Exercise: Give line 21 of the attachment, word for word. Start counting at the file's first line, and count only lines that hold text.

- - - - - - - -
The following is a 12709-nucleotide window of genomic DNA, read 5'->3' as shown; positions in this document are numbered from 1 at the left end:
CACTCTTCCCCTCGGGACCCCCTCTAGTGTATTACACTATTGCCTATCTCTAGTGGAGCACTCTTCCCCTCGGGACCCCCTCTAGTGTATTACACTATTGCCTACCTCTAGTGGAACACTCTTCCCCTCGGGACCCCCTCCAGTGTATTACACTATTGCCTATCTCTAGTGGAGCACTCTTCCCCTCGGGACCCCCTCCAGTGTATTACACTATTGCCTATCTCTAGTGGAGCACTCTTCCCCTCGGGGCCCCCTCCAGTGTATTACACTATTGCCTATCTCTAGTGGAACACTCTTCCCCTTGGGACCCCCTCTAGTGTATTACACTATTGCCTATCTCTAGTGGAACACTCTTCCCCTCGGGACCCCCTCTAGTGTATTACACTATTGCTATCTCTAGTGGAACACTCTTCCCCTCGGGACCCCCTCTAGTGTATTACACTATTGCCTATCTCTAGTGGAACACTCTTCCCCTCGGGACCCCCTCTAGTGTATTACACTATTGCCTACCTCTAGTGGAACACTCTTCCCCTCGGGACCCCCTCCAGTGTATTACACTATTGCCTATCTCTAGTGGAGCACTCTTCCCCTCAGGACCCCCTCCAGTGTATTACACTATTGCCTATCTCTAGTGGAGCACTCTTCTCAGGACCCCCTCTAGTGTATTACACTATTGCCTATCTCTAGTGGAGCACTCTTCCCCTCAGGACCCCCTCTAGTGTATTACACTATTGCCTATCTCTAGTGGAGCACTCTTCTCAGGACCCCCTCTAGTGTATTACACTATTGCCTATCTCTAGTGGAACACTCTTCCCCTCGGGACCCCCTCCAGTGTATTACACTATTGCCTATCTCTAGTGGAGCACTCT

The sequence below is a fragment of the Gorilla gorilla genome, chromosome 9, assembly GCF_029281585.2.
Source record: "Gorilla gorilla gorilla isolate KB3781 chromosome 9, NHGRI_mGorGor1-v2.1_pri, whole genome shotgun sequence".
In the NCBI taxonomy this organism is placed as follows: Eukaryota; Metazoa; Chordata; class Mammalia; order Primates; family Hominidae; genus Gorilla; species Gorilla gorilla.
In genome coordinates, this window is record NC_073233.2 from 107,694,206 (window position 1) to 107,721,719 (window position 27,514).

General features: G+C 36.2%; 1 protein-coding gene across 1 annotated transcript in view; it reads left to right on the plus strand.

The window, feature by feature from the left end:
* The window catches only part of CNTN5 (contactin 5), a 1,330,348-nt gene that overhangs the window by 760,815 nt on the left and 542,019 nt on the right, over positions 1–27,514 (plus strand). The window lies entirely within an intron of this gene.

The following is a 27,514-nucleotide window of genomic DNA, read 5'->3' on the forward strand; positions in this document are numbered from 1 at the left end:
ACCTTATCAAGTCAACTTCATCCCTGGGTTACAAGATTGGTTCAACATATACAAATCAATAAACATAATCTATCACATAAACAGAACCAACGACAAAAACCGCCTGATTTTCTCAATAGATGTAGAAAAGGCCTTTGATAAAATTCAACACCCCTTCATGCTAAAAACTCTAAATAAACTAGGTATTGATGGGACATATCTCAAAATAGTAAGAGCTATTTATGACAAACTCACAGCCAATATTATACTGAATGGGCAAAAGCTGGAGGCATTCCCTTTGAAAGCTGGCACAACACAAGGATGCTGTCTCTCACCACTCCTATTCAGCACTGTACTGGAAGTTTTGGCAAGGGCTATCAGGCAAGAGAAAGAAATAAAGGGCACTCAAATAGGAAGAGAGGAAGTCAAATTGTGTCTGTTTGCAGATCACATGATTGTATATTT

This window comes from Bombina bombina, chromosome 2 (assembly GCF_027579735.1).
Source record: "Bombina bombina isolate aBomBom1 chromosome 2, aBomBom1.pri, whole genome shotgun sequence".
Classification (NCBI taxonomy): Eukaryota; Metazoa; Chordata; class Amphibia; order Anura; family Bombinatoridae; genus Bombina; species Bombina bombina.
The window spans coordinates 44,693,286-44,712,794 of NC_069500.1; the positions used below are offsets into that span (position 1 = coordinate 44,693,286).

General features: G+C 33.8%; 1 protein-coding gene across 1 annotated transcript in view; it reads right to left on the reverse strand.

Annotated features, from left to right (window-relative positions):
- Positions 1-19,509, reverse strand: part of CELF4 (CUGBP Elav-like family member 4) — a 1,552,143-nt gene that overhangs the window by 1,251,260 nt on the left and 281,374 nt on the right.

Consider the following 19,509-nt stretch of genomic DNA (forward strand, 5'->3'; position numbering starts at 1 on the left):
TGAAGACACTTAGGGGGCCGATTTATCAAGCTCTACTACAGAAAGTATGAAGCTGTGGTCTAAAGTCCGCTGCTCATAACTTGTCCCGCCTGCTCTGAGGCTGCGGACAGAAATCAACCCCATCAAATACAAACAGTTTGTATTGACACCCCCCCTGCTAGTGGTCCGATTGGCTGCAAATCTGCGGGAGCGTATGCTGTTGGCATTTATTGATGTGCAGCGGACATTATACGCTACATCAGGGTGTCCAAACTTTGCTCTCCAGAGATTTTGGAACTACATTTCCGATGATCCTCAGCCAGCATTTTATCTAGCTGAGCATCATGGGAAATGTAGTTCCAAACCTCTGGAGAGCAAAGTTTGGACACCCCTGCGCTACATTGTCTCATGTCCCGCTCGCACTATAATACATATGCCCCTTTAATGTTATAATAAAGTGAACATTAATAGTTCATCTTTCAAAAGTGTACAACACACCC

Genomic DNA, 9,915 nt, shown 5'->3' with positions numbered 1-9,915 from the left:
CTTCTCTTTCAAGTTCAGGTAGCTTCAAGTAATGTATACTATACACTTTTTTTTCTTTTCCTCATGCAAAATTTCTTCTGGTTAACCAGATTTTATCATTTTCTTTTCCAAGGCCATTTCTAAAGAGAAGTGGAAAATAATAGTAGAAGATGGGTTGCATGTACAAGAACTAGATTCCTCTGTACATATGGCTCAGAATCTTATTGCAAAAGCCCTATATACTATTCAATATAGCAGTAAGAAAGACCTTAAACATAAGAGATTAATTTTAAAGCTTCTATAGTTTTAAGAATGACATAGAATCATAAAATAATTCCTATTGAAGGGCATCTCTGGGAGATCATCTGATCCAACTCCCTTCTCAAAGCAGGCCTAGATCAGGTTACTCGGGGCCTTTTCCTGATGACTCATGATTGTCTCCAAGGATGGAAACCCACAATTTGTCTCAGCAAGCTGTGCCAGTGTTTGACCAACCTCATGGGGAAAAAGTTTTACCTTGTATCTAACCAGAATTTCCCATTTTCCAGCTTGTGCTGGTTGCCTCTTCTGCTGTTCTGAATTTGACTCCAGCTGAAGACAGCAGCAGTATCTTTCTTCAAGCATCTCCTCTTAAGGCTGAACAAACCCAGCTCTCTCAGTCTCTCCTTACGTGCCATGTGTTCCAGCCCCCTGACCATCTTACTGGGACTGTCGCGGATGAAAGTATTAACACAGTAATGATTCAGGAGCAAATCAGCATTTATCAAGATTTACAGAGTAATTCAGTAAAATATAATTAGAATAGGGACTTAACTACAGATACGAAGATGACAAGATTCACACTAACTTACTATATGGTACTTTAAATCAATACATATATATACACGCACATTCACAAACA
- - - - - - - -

Genomic DNA, 9,915 nt, shown 5'->3' with positions numbered 1-9,915 from the left: